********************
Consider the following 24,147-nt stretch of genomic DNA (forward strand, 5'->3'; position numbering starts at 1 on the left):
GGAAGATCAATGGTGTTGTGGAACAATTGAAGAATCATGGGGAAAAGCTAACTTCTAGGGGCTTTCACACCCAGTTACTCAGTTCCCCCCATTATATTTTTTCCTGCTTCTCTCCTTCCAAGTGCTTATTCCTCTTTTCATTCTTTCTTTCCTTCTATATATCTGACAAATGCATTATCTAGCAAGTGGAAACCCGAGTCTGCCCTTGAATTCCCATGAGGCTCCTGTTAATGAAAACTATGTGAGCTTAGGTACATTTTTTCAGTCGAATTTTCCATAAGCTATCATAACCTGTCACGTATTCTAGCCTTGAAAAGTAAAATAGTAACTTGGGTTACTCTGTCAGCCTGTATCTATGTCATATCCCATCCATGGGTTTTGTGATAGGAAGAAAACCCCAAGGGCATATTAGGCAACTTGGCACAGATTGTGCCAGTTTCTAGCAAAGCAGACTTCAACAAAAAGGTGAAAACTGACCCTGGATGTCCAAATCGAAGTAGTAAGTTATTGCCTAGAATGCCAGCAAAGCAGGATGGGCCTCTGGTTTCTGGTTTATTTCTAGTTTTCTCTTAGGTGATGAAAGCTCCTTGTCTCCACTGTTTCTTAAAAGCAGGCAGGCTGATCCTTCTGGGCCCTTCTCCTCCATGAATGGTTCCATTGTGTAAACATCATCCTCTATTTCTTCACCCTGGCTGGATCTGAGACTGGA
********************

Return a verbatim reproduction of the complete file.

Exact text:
Consider the following 24,147-nt stretch of genomic DNA (forward strand, 5'->3'; position numbering starts at 1 on the left):
GGAAGATCAATGGTGTTGTGGAACAATTGAAGAATCATGGGGAAAAGCTAACTTCTAGGGGCTTTCACACCCAGTTACTCAGTTCCCCCCATTATATTTTTTCCTGCTTCTCTCCTTCCAAGTGCTTATTCCTCTTTTCATTCTTTCTTTCCTTCTATATATCTGACAAATGCATTATCTAGCAAGTGGAAACCCGAGTCTGCCCTTGAATTCCCATGAGGCTCCTGTTAATGAAAACTATGTGAGCTTAGGTACATTTTTTCAGTCGAATTTTCCATAAGCTATCATAACCTGTCACGTATTCTAGCCTTGAAAAGTAAAATAGTAACTTGGGTTACTCTGTCAGCCTGTATCTATGTCATATCCCATCCATGGGTTTTGTGATAGGAAGAAAACCCCAAGGGCATATTAGGCAACTTGGCACAGATTGTGCCAGTTTCTAGCAAAGCAGACTTCAACAAAAAGGTGAAAACTGACCCTGGATGTCCAAATCGAAGTAGTAAGTTATTGCCTAGAATGCCAGCAAAGCAGGATGGGCCTCTGGTTTCTGGTTTATTTCTAGTTTTCTCTTAGGTGATGAAAGCTCCTTGTCTCCACTGTTTCTTAAAAGCAGGCAGGCTGATCCTTCTGGGCCCTTCTCCTCCATGAATGGTTCCATTGTGTAAACATCATCCTCTATTTCTTCACCCTGGCTGGATCTGAGACTGGA